and permanent manner from a share in the common benefits, and when those benefits are accumulated as capital, then such a society—in this very Important respect—is not organised in a Christian fashion.
"This has given rise to what has been called the apostasy of the Masses. Consequently, the urgency to find a remedy for such grave abuses is so great that It would be difficult to find In public affairs a problem more vital and more serious."
The legal and economic and moral problems of economic growth are all most acute in those so-called "under-developed" countries which are now engaged in very rapid growth and development.
Sonic of these countries belong to that group of so-called "uncommitted" nations whose Ministers for industry and finance are still undecided whether to lift the telephone receiver and call in the aid and experts from London, New York, Paris, Rome and Lisbon, or to ring up Moscow to ask for assistance in "structuring" their economic growth.
Indeed. when the Ministers in these undeveloped countries examine the inequitable distribution of the benefits of economic growth which can be found both in capitalist as well as in communist countries, one can understand their hesitation in committing themselves to either system !
Here then is a great field open for Christian jurists and statesmen both in the "Roman law countries" as well as in the "common law countries". The fate of Cuba provides a lesson and a sign for anyone with eyes to see and understand. There are today some four other countries which could soon and easily follow in the wake of Cuba.
Soviet law provides a complete and ready-made structure for industry and agriculture which can soon and easily be applied in any of these four countries as it is now being applied in Cuba. The alternative is for Christians to bring about a radical revision of the company law in these four countries, so that rapid economic growth will not lead to maldistribution of the benefits of increased productivity and of increased fixed capital.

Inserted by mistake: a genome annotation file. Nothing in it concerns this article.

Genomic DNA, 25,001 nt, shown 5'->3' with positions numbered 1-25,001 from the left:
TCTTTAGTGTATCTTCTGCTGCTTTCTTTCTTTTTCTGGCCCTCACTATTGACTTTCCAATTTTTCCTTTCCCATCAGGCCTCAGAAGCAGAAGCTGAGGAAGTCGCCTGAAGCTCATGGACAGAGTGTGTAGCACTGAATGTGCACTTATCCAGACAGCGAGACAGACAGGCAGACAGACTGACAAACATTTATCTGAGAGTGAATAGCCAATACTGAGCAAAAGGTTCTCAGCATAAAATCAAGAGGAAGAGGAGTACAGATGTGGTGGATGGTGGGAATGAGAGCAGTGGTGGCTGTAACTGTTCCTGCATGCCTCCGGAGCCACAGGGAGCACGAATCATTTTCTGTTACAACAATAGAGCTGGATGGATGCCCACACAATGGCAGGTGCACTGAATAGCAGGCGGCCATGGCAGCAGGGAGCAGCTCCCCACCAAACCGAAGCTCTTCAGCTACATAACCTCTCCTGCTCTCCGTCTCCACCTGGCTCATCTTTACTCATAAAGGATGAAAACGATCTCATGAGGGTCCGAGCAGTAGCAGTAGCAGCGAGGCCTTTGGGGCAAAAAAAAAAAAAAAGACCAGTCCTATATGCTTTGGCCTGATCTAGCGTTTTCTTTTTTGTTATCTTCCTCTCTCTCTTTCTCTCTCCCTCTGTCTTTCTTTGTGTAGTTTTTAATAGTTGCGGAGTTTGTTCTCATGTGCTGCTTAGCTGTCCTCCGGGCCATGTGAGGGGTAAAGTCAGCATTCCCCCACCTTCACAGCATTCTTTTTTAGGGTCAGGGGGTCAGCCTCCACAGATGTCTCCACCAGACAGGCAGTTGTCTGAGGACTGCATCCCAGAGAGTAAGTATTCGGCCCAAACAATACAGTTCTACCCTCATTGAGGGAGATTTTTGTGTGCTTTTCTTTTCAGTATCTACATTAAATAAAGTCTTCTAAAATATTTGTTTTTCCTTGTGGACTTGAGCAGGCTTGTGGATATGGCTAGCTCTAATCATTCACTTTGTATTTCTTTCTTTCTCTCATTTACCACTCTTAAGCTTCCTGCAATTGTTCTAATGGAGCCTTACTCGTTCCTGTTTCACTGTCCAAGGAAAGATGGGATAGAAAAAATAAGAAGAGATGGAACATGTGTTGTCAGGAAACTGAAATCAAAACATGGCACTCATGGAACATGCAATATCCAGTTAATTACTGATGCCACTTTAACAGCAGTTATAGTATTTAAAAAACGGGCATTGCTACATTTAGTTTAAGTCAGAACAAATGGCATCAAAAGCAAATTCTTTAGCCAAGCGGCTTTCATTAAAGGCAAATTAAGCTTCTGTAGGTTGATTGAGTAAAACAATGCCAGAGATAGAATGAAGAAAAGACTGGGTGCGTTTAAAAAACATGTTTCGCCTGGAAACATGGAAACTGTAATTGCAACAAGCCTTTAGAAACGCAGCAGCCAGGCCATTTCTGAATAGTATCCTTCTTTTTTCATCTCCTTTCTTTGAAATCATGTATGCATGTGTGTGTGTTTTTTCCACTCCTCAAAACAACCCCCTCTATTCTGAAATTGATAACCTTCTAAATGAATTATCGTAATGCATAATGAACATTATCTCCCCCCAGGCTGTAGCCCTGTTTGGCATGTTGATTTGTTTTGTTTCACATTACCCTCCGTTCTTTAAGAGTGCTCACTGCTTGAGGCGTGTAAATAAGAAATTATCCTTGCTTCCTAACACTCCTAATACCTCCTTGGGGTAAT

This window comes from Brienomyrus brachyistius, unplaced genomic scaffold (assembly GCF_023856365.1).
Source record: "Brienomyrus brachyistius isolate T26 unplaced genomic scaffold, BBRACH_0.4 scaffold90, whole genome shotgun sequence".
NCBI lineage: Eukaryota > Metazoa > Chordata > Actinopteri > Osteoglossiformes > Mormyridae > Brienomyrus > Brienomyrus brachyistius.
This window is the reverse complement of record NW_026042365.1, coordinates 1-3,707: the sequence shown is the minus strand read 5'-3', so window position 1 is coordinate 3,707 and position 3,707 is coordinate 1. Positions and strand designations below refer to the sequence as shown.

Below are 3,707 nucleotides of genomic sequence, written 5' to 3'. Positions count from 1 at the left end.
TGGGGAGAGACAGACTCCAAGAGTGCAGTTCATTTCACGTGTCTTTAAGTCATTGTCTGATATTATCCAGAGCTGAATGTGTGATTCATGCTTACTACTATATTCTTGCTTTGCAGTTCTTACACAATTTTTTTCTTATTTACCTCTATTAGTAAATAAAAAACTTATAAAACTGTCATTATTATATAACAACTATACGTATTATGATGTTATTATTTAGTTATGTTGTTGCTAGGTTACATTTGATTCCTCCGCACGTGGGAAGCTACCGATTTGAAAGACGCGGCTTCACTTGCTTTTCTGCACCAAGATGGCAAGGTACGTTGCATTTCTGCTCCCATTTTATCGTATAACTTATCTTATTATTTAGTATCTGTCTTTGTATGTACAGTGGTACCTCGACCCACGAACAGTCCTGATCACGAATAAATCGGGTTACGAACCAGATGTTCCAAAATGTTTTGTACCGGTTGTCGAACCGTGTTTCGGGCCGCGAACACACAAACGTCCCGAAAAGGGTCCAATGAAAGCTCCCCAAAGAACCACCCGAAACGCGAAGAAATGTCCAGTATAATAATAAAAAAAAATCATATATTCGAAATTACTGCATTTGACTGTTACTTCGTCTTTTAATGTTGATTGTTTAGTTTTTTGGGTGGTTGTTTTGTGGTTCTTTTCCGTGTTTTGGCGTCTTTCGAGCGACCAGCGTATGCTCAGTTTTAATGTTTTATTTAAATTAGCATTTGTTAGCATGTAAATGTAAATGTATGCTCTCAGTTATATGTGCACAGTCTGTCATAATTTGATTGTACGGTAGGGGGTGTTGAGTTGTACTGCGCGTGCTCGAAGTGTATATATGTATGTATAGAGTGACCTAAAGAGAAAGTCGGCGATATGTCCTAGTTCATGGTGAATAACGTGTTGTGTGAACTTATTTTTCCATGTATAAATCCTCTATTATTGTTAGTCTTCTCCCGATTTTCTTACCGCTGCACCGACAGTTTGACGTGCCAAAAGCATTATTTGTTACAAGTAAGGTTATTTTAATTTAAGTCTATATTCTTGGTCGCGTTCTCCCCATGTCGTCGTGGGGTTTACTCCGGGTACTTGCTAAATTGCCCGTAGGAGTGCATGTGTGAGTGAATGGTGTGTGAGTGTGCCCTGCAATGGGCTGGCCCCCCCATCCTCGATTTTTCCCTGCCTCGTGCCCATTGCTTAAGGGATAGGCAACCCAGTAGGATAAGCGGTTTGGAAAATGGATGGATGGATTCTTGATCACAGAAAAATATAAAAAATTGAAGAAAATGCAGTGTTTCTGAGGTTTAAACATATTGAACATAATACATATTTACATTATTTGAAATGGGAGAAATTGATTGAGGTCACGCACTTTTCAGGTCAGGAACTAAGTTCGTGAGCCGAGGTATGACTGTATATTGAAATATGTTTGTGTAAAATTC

Jurists and lawyers in several countries have started to reconsider the legal background to an economic growth of, say, four per cent, per annum compound.
An issue of the University of Detroit Law Journal which will appear later this month will contain a long article dealing with this matter entitled "Should Christians press for revision of Company Law?"
The Editor-in-Chief is planning a subsequent issue for 1963 which will carry further essays and cornments and views on this subject. Ife hopes to give these two issues widespread publicity amongst members of the academic, legal, industrial and accountancy professions in English-speaking countries.
As this long article contains many quotations from statements of Popes and Bishops it should be of especial interest to Catholic lawyers, Catholic company directors and Catholic accountants in Britain. Even if these problems are perhaps not at present of the utmost urgency in Britain, they are certainly of the utmost urgency in those undeveloped countries whose company law is derived from English company law.
The University of Detroit Law Journal is published and obtainable from 651 East Jefferson, Detroit 26, Michigan, U.S.A.